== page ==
"The first couple of innings it was hot, when the sun was out beating on the mound," said Buehrle, who finished the first half at 8-8 with a 3.25 ERA. "About the fourth or fifth inning, once it kind of got into the shadows, I won't say it was cool, but you could definitely tell the difference."
The Marlins also could tell the difference of having a proven run-producer like Lee in the lineup.
Acquired on Wednesday from the Astros, Lee went 2-for-4 with a double and a run scored. Logan Morrison drove in two runs, and the Marlins were able to salvage a four-game split.
"He's as advertised, a professional hitter," Morrison said of Lee. "It doesn't take too long to see that. You don't care if he has two strikes or a 3-0 count, he's going to have a good approach."
Pinch-hitter Greg Dobbs belted a two-run homer in the ninth inning off Jose Veras to complete the scoring for Miami.
Milwaukee's Mike Fiers struck out nine in 7 1/3 innings, but he allowed two runs on seven hits.
By taking the final two games of the series, the Marlins improved to 40-42 entering their three-game series at St. Louis.
"It was a big one," manager Ozzie Guillen said. "The way Buehrle threw seven-plus, that was huge, especially the way our bullpen has been used a lot the last couple of days. Good at-bats."
Offense had dominated the first three games, with the Brewers scoring 25 runs and the Marlins, 24.
"Maybe they were tired of swinging the bats so much and scoring runs," Buehrle said. "We scored just a few more than they did."
Buehrle silenced the Brewers' bats, and he combined with Steve Cishek, Randy Choate and Heath Bell to complete the Marlins' third shutout of the season.
"It was funny, because in the dugout, we talked about the heat, how hot it was," Guillen said. "I told [pitching coach Randy] St. Claire, 'I raised this kid, don't worry about it.' "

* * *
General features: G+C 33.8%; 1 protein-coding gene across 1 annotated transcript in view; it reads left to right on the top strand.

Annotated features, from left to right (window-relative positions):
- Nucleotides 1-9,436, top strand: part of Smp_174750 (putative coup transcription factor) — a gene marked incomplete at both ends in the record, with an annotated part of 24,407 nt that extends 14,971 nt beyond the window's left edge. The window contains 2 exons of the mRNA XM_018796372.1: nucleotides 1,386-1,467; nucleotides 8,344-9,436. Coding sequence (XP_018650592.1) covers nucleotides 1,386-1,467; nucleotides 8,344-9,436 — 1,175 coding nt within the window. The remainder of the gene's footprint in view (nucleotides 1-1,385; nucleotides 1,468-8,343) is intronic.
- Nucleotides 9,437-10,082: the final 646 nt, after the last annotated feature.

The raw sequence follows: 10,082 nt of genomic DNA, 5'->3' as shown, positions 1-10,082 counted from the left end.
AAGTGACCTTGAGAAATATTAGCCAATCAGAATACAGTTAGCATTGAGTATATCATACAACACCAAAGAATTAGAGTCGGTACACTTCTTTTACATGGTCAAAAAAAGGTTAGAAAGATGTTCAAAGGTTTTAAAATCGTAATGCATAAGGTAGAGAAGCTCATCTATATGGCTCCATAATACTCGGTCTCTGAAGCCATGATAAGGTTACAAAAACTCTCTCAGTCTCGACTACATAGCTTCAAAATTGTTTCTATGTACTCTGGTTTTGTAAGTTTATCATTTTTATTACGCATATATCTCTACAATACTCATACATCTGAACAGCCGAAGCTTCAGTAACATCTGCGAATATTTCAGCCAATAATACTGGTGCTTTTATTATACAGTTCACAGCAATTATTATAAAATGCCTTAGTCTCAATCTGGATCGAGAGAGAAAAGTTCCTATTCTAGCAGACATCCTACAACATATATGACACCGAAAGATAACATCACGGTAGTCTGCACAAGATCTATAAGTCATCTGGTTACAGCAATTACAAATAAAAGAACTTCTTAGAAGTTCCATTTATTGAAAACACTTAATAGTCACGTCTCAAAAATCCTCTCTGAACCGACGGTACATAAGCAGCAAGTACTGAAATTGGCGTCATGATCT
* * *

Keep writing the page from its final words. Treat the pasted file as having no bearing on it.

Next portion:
In typical Buehrle fashion, the left-hander worked quickly and efficiently, as he's gone at least seven innings in three straight starts.
"We didn't have many chances," Brewers manager Ron Roenicke said. "We didn't get many hits off him and didn't string together a lot of them. You got maybe two or three shots at him during the game."
After striking out in the first inning in his first at-bat as a Marlin, Lee made an impact in his second trip to the plate.
Opening the fourth inning, the veteran doubled to left. Miami didn't squander the scoring chance, as Morrison sliced an opposite-field single. Lee chugged in from second, and the Marlins had the lead.
"Anything I can do to help them win, that's what I'm here for," Lee said. "They know what I'm capable of doing."
In all four games of the series, the Marlins got on the board first.
Miami added an insurance run in the eighth inning, and again, Lee was at the center of the frame.
Jose Reyes singled to open the inning, and he was out at second when Hanley Ramirez reached on a fielder's choice. Lee's single to right advanced Ramirez to third.
The Brewers relieved Fiers with Manny Parra. The left-hander fell behind Morrison, 3-0, and Morrison grounded to short, but Milwaukee was only about to get the forceout at second. Ramirez scored, as Morrison was safe at first when second baseman Rickie Weeks lost control of the ball on the exchange.
Buehrle was lifted with two outs in the eighth, exiting with Cody Ransom, who doubled to open the inning, on second after the lefty struck out Martin Maldonado looking and retired Cesar Izturis on a fly ball to left field. After 105 pitches, Cishek entered and struck out pinch-hitter Travis Ishikawa on three pitches.
Bell closed out the ninth after Choate pegged Norichika Aoki with a pitch. In a non-save opportunity, Bell struck out Corey Hart to end it.
"It shows we're starting to find our stride," Bell said. "We could have won the first two games, but we just made some mistakes. We just need to clean up those mistakes, and the last two days, we have."